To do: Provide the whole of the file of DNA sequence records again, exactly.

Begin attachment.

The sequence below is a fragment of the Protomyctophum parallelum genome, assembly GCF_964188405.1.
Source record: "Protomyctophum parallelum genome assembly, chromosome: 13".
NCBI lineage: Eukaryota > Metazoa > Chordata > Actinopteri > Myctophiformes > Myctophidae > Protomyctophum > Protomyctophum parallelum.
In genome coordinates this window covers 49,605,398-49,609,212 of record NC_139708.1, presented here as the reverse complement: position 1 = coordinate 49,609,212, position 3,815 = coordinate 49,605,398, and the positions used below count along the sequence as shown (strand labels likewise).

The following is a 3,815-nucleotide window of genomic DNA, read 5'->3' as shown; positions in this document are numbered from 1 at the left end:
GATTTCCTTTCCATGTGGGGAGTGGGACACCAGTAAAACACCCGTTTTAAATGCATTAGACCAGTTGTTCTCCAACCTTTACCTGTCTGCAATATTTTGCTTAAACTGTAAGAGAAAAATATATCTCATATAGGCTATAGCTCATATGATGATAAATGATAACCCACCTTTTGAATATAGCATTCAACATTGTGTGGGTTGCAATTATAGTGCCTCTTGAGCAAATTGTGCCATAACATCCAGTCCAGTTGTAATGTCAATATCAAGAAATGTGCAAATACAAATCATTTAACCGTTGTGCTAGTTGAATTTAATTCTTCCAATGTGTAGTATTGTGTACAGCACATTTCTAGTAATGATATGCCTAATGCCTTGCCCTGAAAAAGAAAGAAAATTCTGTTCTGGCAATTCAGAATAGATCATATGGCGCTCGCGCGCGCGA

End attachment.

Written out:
The sequence below is a fragment of the Protomyctophum parallelum genome, assembly GCF_964188405.1.
Source record: "Protomyctophum parallelum genome assembly, chromosome: 13".
NCBI lineage: Eukaryota > Metazoa > Chordata > Actinopteri > Myctophiformes > Myctophidae > Protomyctophum > Protomyctophum parallelum.
In genome coordinates this window covers 49,605,398-49,609,212 of record NC_139708.1, presented here as the reverse complement: position 1 = coordinate 49,609,212, position 3,815 = coordinate 49,605,398, and the positions used below count along the sequence as shown (strand labels likewise).

The following is a 3,815-nucleotide window of genomic DNA, read 5'->3' as shown; positions in this document are numbered from 1 at the left end:
GATTTCCTTTCCATGTGGGGAGTGGGACACCAGTAAAACACCCGTTTTAAATGCATTAGACCAGTTGTTCTCCAACCTTTACCTGTCTGCAATATTTTGCTTAAACTGTAAGAGAAAAATATATCTCATATAGGCTATAGCTCATATGATGATAAATGATAACCCACCTTTTGAATATAGCATTCAACATTGTGTGGGTTGCAATTATAGTGCCTCTTGAGCAAATTGTGCCATAACATCCAGTCCAGTTGTAATGTCAATATCAAGAAATGTGCAAATACAAATCATTTAACCGTTGTGCTAGTTGAATTTAATTCTTCCAATGTGTAGTATTGTGTACAGCACATTTCTAGTAATGATATGCCTAATGCCTTGCCCTGAAAAAGAAAGAAAATTCTGTTCTGGCAATTCAGAATAGATCATATGGCGCTCGCGCGCGCGA